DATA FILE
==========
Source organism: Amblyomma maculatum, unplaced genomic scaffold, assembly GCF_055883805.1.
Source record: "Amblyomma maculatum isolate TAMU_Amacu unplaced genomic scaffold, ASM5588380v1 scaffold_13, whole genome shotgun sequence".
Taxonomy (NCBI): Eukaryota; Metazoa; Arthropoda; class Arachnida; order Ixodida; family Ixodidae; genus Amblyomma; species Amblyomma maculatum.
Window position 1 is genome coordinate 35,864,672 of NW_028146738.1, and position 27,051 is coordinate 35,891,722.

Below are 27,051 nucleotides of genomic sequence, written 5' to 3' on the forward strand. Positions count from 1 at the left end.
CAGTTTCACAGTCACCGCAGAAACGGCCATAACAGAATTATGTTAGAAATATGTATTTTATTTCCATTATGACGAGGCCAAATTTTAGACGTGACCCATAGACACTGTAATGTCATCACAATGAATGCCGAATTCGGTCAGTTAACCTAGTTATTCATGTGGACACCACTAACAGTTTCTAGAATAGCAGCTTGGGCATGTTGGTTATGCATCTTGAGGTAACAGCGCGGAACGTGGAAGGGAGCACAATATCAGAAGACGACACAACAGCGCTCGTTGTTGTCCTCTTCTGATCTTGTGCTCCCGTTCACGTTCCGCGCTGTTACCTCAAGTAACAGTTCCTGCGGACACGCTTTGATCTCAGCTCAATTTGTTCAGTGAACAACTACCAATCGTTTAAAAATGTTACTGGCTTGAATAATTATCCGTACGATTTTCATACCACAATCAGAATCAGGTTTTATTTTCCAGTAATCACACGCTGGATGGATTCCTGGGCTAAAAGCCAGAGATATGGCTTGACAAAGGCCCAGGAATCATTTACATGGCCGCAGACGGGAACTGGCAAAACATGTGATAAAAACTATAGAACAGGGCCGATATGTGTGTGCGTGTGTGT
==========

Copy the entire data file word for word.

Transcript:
Source organism: Amblyomma maculatum, unplaced genomic scaffold, assembly GCF_055883805.1.
Source record: "Amblyomma maculatum isolate TAMU_Amacu unplaced genomic scaffold, ASM5588380v1 scaffold_13, whole genome shotgun sequence".
Taxonomy (NCBI): Eukaryota; Metazoa; Arthropoda; class Arachnida; order Ixodida; family Ixodidae; genus Amblyomma; species Amblyomma maculatum.
Window position 1 is genome coordinate 35,864,672 of NW_028146738.1, and position 27,051 is coordinate 35,891,722.

Below are 27,051 nucleotides of genomic sequence, written 5' to 3' on the forward strand. Positions count from 1 at the left end.
CAGTTTCACAGTCACCGCAGAAACGGCCATAACAGAATTATGTTAGAAATATGTATTTTATTTCCATTATGACGAGGCCAAATTTTAGACGTGACCCATAGACACTGTAATGTCATCACAATGAATGCCGAATTCGGTCAGTTAACCTAGTTATTCATGTGGACACCACTAACAGTTTCTAGAATAGCAGCTTGGGCATGTTGGTTATGCATCTTGAGGTAACAGCGCGGAACGTGGAAGGGAGCACAATATCAGAAGACGACACAACAGCGCTCGTTGTTGTCCTCTTCTGATCTTGTGCTCCCGTTCACGTTCCGCGCTGTTACCTCAAGTAACAGTTCCTGCGGACACGCTTTGATCTCAGCTCAATTTGTTCAGTGAACAACTACCAATCGTTTAAAAATGTTACTGGCTTGAATAATTATCCGTACGATTTTCATACCACAATCAGAATCAGGTTTTATTTTCCAGTAATCACACGCTGGATGGATTCCTGGGCTAAAAGCCAGAGATATGGCTTGACAAAGGCCCAGGAATCATTTACATGGCCGCAGACGGGAACTGGCAAAACATGTGATAAAAACTATAGAACAGGGCCGATATGTGTGTGCGTGTGTGT